So I decided on three writers that I might be able to option their material and get some producer, or myself as producer, and then get some writer to do a screenplay on it, and maybe make a movie.

And so the three projects were “Do Androids Dream of Electric Sheep,” “Naked Lunch” and a collection of Bukowski. Which, in 1975, forget it — I mean, that was nuts. Hollywood would not touch any of that, but I was looking for something commercial, and I thought that all of these things were coming.

There would be no Blade Runner if there was no Ray Bradbury. I couldn’t find Philip K. Dick. His agent didn’t even know where he was. And so I gave up.

I was walking down the street and I ran into Bradbury — he directed a play that I was going to do as an actor, so we know each other, but he yelled “hi” — and I’d forgot who he was.

So at my girlfriend Barbara Hershey’s urging — I was with her at that moment — she said, “Talk to him! That guy really wants to talk to you,” and I said “No, fuck him,” and keep walking.

But then I did, and then I realized who it was, and I thought, “Wait, he’s in that realm, maybe he knows Philip K. Dick.” I said, “You know a guy named—” “Yeah, sure — you want his phone number?”

My friend paid my rent for a year while I wrote, because it turned out we couldn’t get a writer. My friends kept on me about, well, if you can’t get a writer, then you write.”
~ Hampton Fancher

“That was the most disappointing thing to me in how this thing was played. Is that I’m on the phone with you now, after all that’s been said, and the fundamental distinction between what James is dealing with in these other cases is not actually brought to the fore. The fundamental difference is that James Franco didn’t seek to use his position to have sex with anyone. There’s not a case of that. He wasn’t using his position or status to try to solicit a sexual favor from anyone. If he had — if that were what the accusation involved — the show would not have gone on. We would have folded up shop and we would have not completed the show. Because then it would have been the same as Harvey Weinstein, or Les Moonves, or any of these cases that are fundamental to this new paradigm. Did you not notice that? Why did you not notice that? Is that not something notable to say, journalistically? Because nobody could find the voice to say it. I’m not just being rhetorical. Why is it that you and the other critics, none of you could find the voice to say, “You know, it’s not this, it’s that”? Because — let me go on and speak further to this. If you go back to the L.A. Times piece, that’s what it lacked. That’s what they were not able to deliver. The one example in the five that involved an issue of a sexual act was between James and a woman he was dating, who he was not working with. There was no professional dynamic in any capacity.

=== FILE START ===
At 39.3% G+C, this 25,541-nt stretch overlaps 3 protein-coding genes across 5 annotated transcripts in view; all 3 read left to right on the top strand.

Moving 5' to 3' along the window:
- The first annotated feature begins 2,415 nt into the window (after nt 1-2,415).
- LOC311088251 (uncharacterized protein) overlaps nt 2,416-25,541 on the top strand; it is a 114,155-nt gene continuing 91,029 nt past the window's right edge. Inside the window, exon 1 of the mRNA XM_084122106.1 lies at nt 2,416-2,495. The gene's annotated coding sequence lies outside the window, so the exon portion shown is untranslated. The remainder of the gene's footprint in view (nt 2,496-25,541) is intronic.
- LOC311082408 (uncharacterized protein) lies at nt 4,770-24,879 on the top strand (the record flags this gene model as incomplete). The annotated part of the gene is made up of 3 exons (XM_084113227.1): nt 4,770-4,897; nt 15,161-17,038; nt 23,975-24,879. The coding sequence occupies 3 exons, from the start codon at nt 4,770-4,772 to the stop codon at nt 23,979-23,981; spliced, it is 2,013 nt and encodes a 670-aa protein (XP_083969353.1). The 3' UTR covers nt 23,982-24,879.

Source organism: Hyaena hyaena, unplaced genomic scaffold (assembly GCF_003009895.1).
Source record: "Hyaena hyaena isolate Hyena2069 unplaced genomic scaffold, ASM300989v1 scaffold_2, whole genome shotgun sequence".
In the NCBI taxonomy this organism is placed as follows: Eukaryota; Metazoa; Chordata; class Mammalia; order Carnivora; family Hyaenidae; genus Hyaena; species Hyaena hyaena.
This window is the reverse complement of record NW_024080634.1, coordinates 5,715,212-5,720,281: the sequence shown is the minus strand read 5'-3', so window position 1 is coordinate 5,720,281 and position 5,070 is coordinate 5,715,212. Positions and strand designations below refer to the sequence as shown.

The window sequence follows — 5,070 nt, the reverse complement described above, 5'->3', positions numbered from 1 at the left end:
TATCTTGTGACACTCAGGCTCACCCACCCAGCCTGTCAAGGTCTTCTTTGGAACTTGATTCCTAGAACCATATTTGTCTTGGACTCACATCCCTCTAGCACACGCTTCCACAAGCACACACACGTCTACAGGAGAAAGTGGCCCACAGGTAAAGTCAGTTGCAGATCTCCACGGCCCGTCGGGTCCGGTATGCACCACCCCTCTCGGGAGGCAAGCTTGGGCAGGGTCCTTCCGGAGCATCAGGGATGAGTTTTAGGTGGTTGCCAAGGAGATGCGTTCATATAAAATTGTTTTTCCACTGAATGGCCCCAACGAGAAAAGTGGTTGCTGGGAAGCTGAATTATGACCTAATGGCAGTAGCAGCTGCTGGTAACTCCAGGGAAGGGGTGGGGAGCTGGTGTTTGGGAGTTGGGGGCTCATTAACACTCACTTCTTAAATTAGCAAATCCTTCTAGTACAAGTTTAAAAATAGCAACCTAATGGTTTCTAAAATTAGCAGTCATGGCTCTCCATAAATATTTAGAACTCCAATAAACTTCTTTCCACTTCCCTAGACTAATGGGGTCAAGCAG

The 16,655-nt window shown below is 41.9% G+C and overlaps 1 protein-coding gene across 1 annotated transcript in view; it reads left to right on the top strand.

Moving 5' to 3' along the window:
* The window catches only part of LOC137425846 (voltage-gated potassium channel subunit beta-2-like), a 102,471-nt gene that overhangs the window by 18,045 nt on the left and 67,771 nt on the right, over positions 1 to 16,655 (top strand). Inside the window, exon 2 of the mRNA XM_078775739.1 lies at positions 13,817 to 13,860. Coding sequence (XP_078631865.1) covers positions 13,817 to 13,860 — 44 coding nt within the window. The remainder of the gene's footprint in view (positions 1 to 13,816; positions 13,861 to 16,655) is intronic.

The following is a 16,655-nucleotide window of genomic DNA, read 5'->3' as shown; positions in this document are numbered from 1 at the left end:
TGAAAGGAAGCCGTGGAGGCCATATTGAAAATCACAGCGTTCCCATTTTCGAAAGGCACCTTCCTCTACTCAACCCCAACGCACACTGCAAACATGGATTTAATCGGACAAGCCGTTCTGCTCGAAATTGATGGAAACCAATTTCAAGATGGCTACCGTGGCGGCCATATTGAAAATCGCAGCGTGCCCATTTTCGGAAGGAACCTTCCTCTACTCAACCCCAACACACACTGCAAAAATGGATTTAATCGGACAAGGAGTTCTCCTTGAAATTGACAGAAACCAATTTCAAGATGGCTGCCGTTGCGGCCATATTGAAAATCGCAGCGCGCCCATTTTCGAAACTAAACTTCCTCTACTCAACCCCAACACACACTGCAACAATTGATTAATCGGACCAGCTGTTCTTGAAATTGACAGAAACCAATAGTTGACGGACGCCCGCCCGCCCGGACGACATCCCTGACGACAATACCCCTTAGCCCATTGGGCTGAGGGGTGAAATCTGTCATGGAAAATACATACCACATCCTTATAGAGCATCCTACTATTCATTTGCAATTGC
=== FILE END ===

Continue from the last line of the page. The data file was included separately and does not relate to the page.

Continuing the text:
~ David Simon